2

I'm trying to include an html page (like header), but I can't get the include to work. I want to create a page like header and footer, and want these pages to include on every html page in application just like we do in PHP. We create a page and include it using include or require.

Like if i have these lines of code

<!DOCTYPE html PUBLIC "-//W3C//DTD HTML 4.01 Strict//EN" "http://www.w3.org/TR/html4/strict.dtd">
<html>
<head>
<meta http-equiv="Content-Type" content="text/html; charset=UTF-8">
<title>Angular Demo</title>
<link rel="stylesheet" type="text/css" href="css/bootstrap.css.map">
<link rel="stylesheet" type="text/css" href="css/bootstrap.min.css">
<link rel="stylesheet" type="text/css" href="css/custom.css">
<script src="js/jquery-2.1.4.js"></script>
<script src="js/angular.min.js"></script>
<script src="js/bootstrap.min.js"></script>
<script src="js/custom.js"></script>
</head>

Now i want to include these line on every HTML page.I don't want to write these lines on every page.

Is it possible to do this in Angular js using ng-include or something else.

I have tried this

<div ng-include src="'include/header.html'"></div>

If i use ng-include it only include some piece of code in div. But how can i use it like header and footer to include on every page.

3
  • what does only include some piece of code in div mean? Using ng-include should work fine. SHould update your <doctype> BTW
    – charlietfl
    Oct 28, 2015 at 13:15
  • @charlietfl I know it include complete code but i want to create a header and which it could not be include in DIV Oct 28, 2015 at 13:18
  • that doesn't make any sense
    – charlietfl
    Oct 28, 2015 at 13:19

3 Answers 3

1

For general templating you should use ngRoute & ngView : have an html page laying your base site include a view that ngRoute populates with specific content depending on the url.

2
  • Can't get what exactly you are trying to say. Oct 28, 2015 at 13:12
  • 1
    @SunilPachlangia you should check out this example in which they load different content but keep the same menu in every page. rather than including the menu everywhere, they instead have a single page containing their template (menu here) that will include different content depending on what link you clicked.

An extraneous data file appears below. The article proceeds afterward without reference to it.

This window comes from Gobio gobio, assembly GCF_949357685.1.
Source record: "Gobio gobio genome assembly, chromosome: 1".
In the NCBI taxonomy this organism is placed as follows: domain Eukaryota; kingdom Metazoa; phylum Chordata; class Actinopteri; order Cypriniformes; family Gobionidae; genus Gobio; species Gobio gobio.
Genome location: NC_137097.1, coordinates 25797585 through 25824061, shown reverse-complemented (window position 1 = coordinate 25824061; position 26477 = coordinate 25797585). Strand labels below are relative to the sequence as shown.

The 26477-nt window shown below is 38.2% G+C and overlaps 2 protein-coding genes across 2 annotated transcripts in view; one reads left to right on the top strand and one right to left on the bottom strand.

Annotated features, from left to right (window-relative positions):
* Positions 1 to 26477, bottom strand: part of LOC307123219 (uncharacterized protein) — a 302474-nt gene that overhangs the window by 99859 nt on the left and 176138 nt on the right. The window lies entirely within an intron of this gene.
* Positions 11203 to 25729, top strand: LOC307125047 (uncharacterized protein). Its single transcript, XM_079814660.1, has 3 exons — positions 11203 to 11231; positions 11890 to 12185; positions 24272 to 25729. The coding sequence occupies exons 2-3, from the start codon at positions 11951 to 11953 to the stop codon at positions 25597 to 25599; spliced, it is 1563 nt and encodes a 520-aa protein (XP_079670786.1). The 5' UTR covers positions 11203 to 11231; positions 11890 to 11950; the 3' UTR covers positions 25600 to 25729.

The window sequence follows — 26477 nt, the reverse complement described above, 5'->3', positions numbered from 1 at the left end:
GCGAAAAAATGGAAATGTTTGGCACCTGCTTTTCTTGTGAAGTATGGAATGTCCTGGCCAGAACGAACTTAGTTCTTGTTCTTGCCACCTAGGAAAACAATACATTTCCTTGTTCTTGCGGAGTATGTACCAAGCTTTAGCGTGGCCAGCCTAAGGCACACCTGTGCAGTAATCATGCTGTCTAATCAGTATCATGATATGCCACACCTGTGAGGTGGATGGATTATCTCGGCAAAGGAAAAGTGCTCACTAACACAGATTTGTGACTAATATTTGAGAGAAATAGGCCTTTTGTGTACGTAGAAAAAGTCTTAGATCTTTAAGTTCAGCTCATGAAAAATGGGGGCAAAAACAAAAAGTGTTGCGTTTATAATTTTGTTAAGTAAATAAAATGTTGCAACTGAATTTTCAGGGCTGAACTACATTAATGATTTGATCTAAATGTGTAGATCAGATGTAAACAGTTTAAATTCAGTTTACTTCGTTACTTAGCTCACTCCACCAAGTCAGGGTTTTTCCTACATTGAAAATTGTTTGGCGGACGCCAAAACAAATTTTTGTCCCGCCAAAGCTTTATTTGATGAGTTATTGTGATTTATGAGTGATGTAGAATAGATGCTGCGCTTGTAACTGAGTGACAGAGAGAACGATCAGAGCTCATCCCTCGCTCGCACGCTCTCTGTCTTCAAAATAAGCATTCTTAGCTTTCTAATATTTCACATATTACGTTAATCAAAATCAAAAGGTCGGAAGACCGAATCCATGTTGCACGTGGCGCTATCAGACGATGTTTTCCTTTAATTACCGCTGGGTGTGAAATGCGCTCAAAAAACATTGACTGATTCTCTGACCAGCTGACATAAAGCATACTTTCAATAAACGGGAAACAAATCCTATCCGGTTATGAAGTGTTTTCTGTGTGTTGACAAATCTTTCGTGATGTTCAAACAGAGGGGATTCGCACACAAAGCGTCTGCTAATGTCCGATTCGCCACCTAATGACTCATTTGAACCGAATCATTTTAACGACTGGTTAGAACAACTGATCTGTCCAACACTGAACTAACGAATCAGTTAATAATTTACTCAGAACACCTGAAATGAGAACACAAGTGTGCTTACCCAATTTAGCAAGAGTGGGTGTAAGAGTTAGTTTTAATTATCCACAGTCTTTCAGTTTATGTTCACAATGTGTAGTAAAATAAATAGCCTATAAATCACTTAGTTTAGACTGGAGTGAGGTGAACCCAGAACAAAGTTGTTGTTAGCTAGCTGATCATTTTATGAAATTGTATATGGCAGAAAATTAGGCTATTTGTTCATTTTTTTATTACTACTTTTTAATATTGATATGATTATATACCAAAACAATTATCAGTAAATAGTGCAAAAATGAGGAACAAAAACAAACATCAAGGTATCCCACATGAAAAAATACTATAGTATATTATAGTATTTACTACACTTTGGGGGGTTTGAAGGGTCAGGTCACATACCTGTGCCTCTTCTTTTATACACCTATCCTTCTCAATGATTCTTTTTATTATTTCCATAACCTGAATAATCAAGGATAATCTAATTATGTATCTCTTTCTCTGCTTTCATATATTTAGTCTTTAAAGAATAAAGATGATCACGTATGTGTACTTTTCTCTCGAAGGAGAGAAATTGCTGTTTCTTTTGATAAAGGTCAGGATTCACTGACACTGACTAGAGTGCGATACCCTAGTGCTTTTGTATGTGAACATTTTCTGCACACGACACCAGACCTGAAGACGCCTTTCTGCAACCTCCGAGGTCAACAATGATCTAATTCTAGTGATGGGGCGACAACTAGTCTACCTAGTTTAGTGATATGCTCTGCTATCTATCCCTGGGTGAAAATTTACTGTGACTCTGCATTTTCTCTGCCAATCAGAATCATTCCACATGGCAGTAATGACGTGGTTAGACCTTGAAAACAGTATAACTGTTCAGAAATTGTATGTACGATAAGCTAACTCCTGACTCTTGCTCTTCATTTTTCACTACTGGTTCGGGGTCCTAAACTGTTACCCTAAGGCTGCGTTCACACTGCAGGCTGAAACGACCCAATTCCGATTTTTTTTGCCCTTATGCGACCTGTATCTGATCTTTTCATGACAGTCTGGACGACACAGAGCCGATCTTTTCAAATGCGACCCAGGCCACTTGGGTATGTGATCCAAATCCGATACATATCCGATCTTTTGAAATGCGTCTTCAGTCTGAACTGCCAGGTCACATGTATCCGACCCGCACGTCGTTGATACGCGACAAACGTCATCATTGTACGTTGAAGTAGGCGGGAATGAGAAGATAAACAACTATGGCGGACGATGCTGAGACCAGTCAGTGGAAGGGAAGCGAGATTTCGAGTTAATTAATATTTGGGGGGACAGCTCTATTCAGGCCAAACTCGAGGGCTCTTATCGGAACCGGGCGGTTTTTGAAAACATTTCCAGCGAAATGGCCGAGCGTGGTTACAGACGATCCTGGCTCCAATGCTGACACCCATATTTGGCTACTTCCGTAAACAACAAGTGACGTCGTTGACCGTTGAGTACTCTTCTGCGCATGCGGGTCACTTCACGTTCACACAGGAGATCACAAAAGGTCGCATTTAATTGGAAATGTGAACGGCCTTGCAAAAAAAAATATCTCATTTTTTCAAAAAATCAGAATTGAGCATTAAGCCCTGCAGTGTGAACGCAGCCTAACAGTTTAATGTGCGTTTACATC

– Aaron
    Oct 28, 2015 at 13:20
1

Try ng-view and routeProvider to populate the ng-view. As shown here:

http://viralpatel.net/blogs/angularjs-routing-and-views-tutorial-with-example/

So in general what will happen is that you will have a index.html it will have some static part and some dynamic html part of the code. The static part will be your header and footer and the dynamic part will be controlled by the ng-view and routeProvider.

The static part will remain the same throughout every page.

0

Generally angularJS handles this kind of behavior with directives. Example header directive HTML:

<div id="banner" class="page-header">
  <div class="row text-center">
    <div class="col-lg-10"></div>
    <h3> {{ content.title }} </h3>
    <small>{{ content.strapline }}</small>
  </div>
</div>

Example header directive javascript file:

(function () {
  angular
    .module('flightApp')
    .directive('pageHeader', pageHeader);

  function pageHeader () {
    return {
      restrict: 'EA',
      scope: {
        content : '=content' 
      },
      templateUrl: '/common/directives/pageHeader/pageHeader.template.html'
    };
  }
})();

You need to include this in your index file. You don't need to include the HTML, the JS in the directive will reference your HTML file, so just add this to your index.html:

<script src="/common/directives/pageHeader/pageHeader.directive.js"></script>

I'm passing in the content attribute on html. This can be bound to parent scope variables like this:

<page-header content="vm.header"></page-header>

Where in your parent controller you define the vm.header variable:

vm.header = {
      title : 'Flight App (angular edition!)',
      strapline: ''
    };

And now you have a reusable generic header element! You can define headers or footers this way in a single line, and you can make the content vary based on where the directive is and what is using it. If you have any issues using this, just let me know. Directives are somewhat confusing at first but become a very powerful tool when you get familiar with AngularJS.

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